{DIY} Make your own Hnefatafl game set

October 31, 2014

Crafts

It’s been a while since the last edition of Museum Craft Corner, but I promise you it’s been worth the wait as this time I have something extra special for you. Ever since visiting the Viking exhibition and Night of the Vikings event in Edinburgh last year, I’ve been wanting to make my own hnefatafl Viking game set. The much anticipated Viking exhibition here in Berlin, which I shared with you on Monday, seemed like the perfect excuse! There are different sizes and versions of hnefatafl. I decided to base mine on the 11 x 11 squared board sold in the National Museum of Scotland gift shop.

hnefetafl - materials

Here’s what you’ll need:

  • 38 wooden blocks – these ones are 2cm cubes
  • wood glue
  • red and white paint suitable for wood
  • a paint brush
  • a piece of plain white or off-white cotton material – the size depends on the size of your blocks; for the 2cm blocks I made my material 40cm x 40cm plus seam allowance
  • needle and thread or a sewing machine (not pictured)
  • a ruler
  • a black textile marker pen

hnefetafl - glued blocks

Step 1: Glue two of the blocks together (see above) – this is the king!

hnefetafl - painting the blocks

Step 2: Paint 24 of the blocks red (the attackers) , and the others – including the double block you just glued – white (the defenders).

hnefetafl - painted blocks

hnefetafl - sewing the board

Step 3: Hem the edges of your piece of material – this will become the ‘board’ for your game. The size depends on the size of your blocks. The board itself is 11 x 11 squares. For the 2cm blocks I decided to go with 3cm squares, giving me a playing area 33cm x 33cm, so I decided to make the board 40cm x 40cm so it would have a border (+ seam allowance). You’ll need to adjust the sizes according to the size of your blocks/playing pieces.

hnefetafl - board markings

Step 4: With your ruler and textile marker, mark out a grid of 11 x 11 squares. Careful not to press down too firmly with the pen, as the material can soak up the ink very quickly and make it look splodgy. Best thing would be to practice first on a piece of scrap material so you can figure out how to best hold the pen to keep the lines nice and light.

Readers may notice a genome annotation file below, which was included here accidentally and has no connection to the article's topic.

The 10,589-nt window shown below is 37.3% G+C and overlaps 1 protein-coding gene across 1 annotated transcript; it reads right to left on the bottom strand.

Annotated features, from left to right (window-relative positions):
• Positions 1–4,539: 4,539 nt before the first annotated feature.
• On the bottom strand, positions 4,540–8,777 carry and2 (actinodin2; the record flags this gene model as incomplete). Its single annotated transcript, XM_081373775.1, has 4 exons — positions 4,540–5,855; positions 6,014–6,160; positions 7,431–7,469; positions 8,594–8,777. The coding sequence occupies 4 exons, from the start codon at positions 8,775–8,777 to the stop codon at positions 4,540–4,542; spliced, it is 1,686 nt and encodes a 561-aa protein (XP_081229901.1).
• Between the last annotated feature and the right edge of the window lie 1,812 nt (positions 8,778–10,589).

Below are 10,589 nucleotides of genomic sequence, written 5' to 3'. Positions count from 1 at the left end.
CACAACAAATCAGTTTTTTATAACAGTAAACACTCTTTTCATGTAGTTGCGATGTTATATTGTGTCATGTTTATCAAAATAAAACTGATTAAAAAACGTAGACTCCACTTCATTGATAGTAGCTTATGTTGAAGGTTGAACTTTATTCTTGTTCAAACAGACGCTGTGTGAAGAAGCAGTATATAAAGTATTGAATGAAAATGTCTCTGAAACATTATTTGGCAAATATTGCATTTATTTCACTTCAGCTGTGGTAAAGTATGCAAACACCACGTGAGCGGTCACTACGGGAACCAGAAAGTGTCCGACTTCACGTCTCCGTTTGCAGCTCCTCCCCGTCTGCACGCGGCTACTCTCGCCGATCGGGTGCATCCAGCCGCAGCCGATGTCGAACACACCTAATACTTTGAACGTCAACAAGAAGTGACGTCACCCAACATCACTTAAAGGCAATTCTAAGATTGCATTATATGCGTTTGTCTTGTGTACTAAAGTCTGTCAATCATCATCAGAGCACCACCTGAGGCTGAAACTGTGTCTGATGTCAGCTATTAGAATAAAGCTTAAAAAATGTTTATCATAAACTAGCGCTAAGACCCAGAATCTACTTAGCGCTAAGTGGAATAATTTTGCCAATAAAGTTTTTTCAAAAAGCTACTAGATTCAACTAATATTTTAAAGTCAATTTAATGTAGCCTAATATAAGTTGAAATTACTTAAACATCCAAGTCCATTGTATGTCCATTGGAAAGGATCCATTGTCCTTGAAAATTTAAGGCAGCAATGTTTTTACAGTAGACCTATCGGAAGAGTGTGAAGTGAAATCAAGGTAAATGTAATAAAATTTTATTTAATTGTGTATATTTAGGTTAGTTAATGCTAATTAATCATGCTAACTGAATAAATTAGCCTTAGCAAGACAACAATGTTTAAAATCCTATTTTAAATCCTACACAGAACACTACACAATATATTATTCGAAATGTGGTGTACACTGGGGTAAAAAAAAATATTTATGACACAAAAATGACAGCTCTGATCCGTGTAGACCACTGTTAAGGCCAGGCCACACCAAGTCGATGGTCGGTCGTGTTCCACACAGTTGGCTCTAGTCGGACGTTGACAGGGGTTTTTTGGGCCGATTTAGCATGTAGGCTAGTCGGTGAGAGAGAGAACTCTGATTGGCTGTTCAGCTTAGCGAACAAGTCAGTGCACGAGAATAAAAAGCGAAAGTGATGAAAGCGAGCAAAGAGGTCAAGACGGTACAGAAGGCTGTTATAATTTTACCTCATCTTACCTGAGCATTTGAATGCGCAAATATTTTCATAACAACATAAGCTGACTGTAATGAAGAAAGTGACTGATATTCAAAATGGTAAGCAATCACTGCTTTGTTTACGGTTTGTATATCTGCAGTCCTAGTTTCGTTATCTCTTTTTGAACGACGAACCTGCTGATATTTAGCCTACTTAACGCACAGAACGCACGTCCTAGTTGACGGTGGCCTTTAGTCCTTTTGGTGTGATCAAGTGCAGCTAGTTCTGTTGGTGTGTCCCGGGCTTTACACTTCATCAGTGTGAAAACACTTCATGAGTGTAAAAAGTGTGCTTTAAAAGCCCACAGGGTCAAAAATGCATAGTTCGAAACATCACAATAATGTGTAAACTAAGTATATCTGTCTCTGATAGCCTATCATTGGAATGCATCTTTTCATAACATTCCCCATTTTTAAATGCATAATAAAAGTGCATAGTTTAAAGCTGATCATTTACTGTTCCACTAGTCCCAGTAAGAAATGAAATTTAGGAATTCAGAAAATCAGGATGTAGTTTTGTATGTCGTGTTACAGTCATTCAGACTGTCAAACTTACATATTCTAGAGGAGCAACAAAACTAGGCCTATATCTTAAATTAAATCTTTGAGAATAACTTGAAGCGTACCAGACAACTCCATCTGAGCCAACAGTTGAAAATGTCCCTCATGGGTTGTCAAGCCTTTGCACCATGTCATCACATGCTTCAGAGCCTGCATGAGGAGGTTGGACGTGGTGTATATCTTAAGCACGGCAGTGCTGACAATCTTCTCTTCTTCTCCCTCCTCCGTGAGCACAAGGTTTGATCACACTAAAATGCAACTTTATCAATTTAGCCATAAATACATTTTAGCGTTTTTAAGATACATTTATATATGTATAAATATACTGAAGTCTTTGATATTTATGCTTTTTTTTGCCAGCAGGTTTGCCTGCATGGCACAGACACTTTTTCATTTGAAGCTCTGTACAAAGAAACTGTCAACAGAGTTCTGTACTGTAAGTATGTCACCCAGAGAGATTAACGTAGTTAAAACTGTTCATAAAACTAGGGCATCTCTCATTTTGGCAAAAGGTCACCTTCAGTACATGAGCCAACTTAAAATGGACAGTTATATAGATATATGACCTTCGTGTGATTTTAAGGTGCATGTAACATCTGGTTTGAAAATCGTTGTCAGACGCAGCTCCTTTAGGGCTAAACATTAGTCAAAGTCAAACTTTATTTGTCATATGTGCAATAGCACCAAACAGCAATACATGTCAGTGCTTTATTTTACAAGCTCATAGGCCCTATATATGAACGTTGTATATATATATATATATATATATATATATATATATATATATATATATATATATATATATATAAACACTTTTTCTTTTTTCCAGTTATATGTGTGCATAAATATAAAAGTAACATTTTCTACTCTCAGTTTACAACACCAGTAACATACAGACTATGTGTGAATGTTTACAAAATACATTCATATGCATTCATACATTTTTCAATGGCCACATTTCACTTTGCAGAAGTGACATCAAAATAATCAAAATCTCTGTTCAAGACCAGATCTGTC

Step 5: Add some Celtic-like patterns to the four corner squares (the ‘refuge squares’) and the middle square (the king’s square). Feel free to copy mine – again, I was using the one from the National Museum of Scotland as guidance – or make up your own. Next, add different markings to the fields which will be the starting positions for your playing pieces, as per the photo above. I decided to just go with simple spirals, but you can be more creative if you like.

hnefetafl - finished board game

Step 6: Line up your playing pieces – white in the middle, red around the outsides – and you’re ready to go! The aim of the attackers (red) is to capture the king. The aim of the defenders (white) is to help get the king to a refuge square. You can find a full set of hnefatafl rules for an 11 x 11 board online here: Hnefatafl – The Fetlar Rules.

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  1. Christmas Gift Guide 2014 | Museum Diary - December 12, 2014

    […] And, finally, if you enjoy a bit of DIY, why not make a gift instead of buying one. This hnefatafl games set is easy to make and folds up small so is great for travelling too, e.g. if you’re going away […]

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